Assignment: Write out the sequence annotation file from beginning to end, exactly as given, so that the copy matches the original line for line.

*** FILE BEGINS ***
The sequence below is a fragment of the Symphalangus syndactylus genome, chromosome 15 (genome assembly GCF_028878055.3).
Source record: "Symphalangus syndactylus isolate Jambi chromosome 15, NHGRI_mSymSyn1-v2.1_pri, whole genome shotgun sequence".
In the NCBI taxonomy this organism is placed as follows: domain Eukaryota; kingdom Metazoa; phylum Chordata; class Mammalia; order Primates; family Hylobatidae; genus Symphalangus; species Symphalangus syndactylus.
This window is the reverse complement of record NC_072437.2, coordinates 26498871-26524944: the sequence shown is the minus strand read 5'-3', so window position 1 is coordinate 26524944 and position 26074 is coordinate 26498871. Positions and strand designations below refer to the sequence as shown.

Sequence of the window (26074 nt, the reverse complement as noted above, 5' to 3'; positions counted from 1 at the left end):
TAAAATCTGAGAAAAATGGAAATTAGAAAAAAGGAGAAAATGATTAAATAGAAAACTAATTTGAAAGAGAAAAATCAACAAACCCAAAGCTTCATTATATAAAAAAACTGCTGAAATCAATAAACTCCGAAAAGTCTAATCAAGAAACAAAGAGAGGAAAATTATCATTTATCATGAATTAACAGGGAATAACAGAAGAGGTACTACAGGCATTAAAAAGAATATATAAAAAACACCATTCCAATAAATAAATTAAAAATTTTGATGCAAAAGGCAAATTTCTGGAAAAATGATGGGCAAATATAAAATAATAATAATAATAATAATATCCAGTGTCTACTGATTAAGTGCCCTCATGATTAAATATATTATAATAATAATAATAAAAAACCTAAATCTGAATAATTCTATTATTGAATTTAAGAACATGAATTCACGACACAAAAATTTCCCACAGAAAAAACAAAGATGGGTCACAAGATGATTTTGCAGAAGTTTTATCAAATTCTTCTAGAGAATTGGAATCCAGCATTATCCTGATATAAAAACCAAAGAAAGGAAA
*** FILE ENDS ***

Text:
The sequence below is a fragment of the Symphalangus syndactylus genome, chromosome 15 (genome assembly GCF_028878055.3).
Source record: "Symphalangus syndactylus isolate Jambi chromosome 15, NHGRI_mSymSyn1-v2.1_pri, whole genome shotgun sequence".
In the NCBI taxonomy this organism is placed as follows: domain Eukaryota; kingdom Metazoa; phylum Chordata; class Mammalia; order Primates; family Hylobatidae; genus Symphalangus; species Symphalangus syndactylus.
This window is the reverse complement of record NC_072437.2, coordinates 26498871-26524944: the sequence shown is the minus strand read 5'-3', so window position 1 is coordinate 26524944 and position 26074 is coordinate 26498871. Positions and strand designations below refer to the sequence as shown.

Sequence of the window (26074 nt, the reverse complement as noted above, 5' to 3'; positions counted from 1 at the left end):
TAAAATCTGAGAAAAATGGAAATTAGAAAAAAGGAGAAAATGATTAAATAGAAAACTAATTTGAAAGAGAAAAATCAACAAACCCAAAGCTTCATTATATAAAAAAACTGCTGAAATCAATAAACTCCGAAAAGTCTAATCAAGAAACAAAGAGAGGAAAATTATCATTTATCATGAATTAACAGGGAATAACAGAAGAGGTACTACAGGCATTAAAAAGAATATATAAAAAACACCATTCCAATAAATAAATTAAAAATTTTGATGCAAAAGGCAAATTTCTGGAAAAATGATGGGCAAATATAAAATAATAATAATAATAATAATATCCAGTGTCTACTGATTAAGTGCCCTCATGATTAAATATATTATAATAATAATAATAAAAAACCTAAATCTGAATAATTCTATTATTGAATTTAAGAACATGAATTCACGACACAAAAATTTCCCACAGAAAAAACAAAGATGGGTCACAAGATGATTTTGCAGAAGTTTTATCAAATTCTTCTAGAGAATTGGAATCCAGCATTATCCTGATATAAAAACCAAAGAAAGGAAA